Is Your Home Full of Toxins?

Did you know that toxins are found in most conventional household products? The products that you use on your skin and inhale from around your home make their way into your body, and then must be detoxed by your gut bacteria. These toxins also are known carcinogens and disrupt the hormone system. Read on for a list of common toxic chemicals found in beauty and cleaning products, and some DIY alternatives you can make yourself!

Many artificial dyes are FDA-approved, even though they are derived from petroleum. They are labeled “FD&C” or “D&C”, and are used in foods, beverages, cosmetics, shampoos, and soaps. The majority of artificial fragrances are also derived from petroleum

Commonly used as preservatives and stabilizing agents, parabens can disrupt hormones and are linked to birth defects and allergies. They can be found in cosmetics, shampoos, sunscreens, and deodorants.

These are used as plasticizers in soaps, hair sprays, shampoos, conditioners, detergents, and even plastic shower curtains. They have estrogenic properties which is thought to affect metabolism and adipose tissue.

This has been used in most antibacterial soaps until the FDA recently issued a ban on its use, as a precaution against antibiotic resistance. There may still be products in market as they are being phased out. It also may be found in other personal products such as toothpaste.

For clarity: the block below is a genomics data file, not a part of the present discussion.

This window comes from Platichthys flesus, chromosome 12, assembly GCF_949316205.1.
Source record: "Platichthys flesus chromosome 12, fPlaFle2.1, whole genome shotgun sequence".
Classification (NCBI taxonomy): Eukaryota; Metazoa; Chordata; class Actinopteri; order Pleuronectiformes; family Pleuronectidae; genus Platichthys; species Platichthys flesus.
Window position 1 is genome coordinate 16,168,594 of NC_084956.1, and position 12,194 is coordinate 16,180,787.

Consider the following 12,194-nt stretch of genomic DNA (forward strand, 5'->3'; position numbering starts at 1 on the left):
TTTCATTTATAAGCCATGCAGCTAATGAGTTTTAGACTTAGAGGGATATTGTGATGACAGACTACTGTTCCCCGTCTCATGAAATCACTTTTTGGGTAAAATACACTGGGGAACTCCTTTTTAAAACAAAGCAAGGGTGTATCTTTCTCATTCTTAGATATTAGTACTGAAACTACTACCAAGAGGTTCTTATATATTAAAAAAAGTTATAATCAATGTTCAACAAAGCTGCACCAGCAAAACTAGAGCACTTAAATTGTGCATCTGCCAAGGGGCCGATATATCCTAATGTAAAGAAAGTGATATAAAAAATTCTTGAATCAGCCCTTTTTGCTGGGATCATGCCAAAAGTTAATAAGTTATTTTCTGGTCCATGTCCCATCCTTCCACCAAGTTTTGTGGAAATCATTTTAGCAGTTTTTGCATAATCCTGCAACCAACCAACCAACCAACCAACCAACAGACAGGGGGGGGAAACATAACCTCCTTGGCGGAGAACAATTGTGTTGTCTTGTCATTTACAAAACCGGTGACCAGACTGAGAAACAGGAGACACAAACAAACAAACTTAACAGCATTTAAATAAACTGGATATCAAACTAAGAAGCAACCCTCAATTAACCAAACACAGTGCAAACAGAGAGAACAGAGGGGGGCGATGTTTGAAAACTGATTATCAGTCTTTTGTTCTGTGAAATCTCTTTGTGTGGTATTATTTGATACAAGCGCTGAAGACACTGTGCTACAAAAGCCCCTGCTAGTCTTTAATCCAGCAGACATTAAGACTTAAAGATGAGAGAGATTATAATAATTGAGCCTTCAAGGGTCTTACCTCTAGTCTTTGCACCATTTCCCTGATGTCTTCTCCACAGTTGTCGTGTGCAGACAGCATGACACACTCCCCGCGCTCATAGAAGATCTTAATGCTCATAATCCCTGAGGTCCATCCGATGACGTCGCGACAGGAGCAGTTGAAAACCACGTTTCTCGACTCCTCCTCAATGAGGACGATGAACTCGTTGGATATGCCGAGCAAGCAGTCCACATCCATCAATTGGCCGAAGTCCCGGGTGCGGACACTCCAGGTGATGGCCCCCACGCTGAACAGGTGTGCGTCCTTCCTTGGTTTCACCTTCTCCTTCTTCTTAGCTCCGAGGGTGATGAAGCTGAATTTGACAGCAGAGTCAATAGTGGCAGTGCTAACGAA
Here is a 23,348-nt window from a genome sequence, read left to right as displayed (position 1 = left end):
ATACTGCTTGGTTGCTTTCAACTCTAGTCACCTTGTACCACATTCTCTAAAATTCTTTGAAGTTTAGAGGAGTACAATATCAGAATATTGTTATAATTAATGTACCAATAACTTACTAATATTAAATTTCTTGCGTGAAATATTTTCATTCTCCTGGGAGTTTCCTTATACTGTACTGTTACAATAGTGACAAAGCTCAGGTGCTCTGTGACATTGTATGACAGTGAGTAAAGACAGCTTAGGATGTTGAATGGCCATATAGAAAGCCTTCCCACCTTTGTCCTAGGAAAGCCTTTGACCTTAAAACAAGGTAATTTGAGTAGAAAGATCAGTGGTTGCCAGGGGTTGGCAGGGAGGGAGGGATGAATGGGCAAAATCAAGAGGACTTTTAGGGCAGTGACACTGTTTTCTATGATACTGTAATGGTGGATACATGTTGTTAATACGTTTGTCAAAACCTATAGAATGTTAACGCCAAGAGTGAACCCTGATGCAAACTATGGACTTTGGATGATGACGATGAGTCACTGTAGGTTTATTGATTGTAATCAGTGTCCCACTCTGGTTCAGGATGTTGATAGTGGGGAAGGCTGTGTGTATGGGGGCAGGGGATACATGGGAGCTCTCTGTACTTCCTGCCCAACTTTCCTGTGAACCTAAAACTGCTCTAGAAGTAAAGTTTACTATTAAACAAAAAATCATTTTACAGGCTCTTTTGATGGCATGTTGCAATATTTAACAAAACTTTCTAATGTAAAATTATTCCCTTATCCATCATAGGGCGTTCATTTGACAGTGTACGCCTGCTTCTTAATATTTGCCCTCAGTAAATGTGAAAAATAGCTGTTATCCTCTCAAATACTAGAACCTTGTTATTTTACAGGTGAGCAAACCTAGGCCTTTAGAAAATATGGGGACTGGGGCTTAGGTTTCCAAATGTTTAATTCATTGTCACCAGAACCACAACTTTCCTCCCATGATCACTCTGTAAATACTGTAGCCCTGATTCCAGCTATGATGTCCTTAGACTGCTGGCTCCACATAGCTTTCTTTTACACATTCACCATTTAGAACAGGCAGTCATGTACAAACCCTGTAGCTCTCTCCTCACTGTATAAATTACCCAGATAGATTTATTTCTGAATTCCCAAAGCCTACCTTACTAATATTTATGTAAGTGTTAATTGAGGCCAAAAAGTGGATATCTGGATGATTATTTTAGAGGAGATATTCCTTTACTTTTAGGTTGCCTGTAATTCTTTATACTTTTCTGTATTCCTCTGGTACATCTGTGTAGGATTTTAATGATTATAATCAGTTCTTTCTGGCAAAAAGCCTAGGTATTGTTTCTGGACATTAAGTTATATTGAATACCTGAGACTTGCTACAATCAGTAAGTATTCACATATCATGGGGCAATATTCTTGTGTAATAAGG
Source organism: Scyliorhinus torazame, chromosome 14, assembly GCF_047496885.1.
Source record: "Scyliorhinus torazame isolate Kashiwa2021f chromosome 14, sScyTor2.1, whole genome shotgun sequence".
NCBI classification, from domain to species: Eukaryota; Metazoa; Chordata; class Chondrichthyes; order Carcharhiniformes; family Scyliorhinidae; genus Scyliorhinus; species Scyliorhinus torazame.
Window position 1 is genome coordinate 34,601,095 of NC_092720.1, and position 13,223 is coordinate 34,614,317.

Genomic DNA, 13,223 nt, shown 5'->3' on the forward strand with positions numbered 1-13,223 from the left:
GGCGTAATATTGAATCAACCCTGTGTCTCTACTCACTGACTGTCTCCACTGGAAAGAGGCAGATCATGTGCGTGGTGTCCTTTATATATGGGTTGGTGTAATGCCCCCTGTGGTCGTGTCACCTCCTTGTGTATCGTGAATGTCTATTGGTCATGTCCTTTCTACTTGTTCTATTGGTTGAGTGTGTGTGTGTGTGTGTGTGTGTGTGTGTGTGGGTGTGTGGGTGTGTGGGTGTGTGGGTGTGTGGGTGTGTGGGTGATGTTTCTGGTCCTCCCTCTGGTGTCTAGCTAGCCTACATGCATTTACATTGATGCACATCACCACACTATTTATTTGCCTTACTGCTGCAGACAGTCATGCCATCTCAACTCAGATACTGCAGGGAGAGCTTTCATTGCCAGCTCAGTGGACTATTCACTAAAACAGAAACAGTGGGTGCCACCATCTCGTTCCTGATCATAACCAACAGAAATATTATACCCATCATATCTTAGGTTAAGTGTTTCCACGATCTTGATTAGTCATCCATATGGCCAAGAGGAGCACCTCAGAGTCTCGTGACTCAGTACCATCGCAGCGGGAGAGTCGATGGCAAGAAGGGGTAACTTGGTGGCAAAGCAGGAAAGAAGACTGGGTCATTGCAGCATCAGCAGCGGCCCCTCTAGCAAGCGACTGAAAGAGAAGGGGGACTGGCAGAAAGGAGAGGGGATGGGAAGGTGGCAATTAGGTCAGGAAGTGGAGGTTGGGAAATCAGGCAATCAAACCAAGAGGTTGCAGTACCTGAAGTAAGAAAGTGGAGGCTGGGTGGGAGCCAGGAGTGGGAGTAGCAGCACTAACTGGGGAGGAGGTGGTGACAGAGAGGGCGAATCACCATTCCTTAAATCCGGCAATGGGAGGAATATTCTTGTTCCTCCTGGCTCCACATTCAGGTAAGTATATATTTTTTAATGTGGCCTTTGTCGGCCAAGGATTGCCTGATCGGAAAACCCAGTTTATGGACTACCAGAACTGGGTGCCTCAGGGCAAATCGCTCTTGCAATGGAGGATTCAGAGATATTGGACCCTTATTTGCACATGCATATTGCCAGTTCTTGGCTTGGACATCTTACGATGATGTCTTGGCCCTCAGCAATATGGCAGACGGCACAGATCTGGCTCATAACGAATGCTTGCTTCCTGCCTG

These common emulsifiers foaming agents are found in shampoos, body washes, toothpastes, and many cleaning products.


All-Purpose Cleaner:
• Mix a solution of water and white vinegar (1:1) ratio in a spray bottle
• Add a few drops of your favorite essential oil (lavender, lemon, orange, tea tree, or rosemary are clean fresh scents)
• Use as you would any other spray cleaner!

Natural Scrubber:
• Mix a few tablespoons of baking soda with a cup of water, or use baking soda directly on the surface you want to clean
• Leave paste on for 15 minutes before scrubbing – this removes grime and soaks up odors

For more valuable information on the safety of products that you use regularly, check out the Environmental Working Group (EWG). They are a non-profit organization offering education and consumer awareness around personal care products, food, and more.

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